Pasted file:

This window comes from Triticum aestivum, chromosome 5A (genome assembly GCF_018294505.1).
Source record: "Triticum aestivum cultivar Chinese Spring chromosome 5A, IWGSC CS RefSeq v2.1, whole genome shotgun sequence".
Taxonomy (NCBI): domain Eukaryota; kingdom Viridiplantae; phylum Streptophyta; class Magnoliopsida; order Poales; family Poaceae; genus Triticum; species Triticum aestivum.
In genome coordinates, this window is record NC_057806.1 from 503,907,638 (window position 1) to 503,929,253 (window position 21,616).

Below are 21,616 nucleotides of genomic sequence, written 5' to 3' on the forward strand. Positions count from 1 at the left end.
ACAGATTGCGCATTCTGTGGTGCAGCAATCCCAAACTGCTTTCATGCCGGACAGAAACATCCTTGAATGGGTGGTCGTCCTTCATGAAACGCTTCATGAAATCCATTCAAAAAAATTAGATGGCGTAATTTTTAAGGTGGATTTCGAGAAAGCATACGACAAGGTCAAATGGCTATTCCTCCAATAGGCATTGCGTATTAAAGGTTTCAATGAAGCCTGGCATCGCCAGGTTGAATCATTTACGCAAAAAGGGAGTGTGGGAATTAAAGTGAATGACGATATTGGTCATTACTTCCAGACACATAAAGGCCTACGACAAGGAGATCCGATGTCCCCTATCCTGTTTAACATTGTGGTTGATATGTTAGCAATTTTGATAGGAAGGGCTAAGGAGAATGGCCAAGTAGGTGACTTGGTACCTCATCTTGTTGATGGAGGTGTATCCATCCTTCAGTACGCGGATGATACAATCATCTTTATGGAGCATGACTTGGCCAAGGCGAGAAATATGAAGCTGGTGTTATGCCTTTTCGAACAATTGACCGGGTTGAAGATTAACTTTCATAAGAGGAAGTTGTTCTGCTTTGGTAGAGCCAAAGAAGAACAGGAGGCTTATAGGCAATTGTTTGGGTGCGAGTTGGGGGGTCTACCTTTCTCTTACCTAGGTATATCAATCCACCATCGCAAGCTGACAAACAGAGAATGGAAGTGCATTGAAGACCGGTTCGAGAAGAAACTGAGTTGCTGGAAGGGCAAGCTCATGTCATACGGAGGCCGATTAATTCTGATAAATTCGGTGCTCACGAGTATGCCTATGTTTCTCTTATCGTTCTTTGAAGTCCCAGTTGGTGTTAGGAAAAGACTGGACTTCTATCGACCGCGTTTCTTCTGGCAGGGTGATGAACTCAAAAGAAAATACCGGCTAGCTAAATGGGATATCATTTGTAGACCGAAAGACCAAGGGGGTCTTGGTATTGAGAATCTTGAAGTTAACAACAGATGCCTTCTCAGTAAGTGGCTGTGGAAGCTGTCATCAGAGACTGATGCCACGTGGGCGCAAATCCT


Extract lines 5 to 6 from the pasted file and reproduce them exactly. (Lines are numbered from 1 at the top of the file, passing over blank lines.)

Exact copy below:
Below are 21,616 nucleotides of genomic sequence, written 5' to 3' on the forward strand. Positions count from 1 at the left end.
ACAGATTGCGCATTCTGTGGTGCAGCAATCCCAAACTGCTTTCATGCCGGACAGAAACATCCTTGAATGGGTGGTCGTCCTTCATGAAACGCTTCATGAAATCCATTCAAAAAAATTAGATGGCGTAATTTTTAAGGTGGATTTCGAGAAAGCATACGACAAGGTCAAATGGCTATTCCTCCAATAGGCATTGCGTATTAAAGGTTTCAATGAAGCCTGGCATCGCCAGGTTGAATCATTTACGCAAAAAGGGAGTGTGGGAATTAAAGTGAATGACGATATTGGTCATTACTTCCAGACACATAAAGGCCTACGACAAGGAGATCCGATGTCCCCTATCCTGTTTAACATTGTGGTTGATATGTTAGCAATTTTGATAGGAAGGGCTAAGGAGAATGGCCAAGTAGGTGACTTGGTACCTCATCTTGTTGATGGAGGTGTATCCATCCTTCAGTACGCGGATGATACAATCATCTTTATGGAGCATGACTTGGCCAAGGCGAGAAATATGAAGCTGGTGTTATGCCTTTTCGAACAATTGACCGGGTTGAAGATTAACTTTCATAAGAGGAAGTTGTTCTGCTTTGGTAGAGCCAAAGAAGAACAGGAGGCTTATAGGCAATTGTTTGGGTGCGAGTTGGGGGGTCTACCTTTCTCTTACCTAGGTATATCAATCCACCATCGCAAGCTGACAAACAGAGAATGGAAGTGCATTGAAGACCGGTTCGAGAAGAAACTGAGTTGCTGGAAGGGCAAGCTCATGTCATACGGAGGCCGATTAATTCTGATAAATTCGGTGCTCACGAGTATGCCTATGTTTCTCTTATCGTTCTTTGAAGTCCCAGTTGGTGTTAGGAAAAGACTGGACTTCTATCGACCGCGTTTCTTCTGGCAGGGTGATGAACTCAAAAGAAAATACCGGCTAGCTAAATGGGATATCATTTGTAGACCGAAAGACCAAGGGGGTCTTGGTATTGAGAATCTTGAAGTTAACAACAGATGCCTTCTCAGTAAGTGGCTGTGGAAGCTGTCATCAGAGACTGATGCCACGTGGGCGCAAATCCT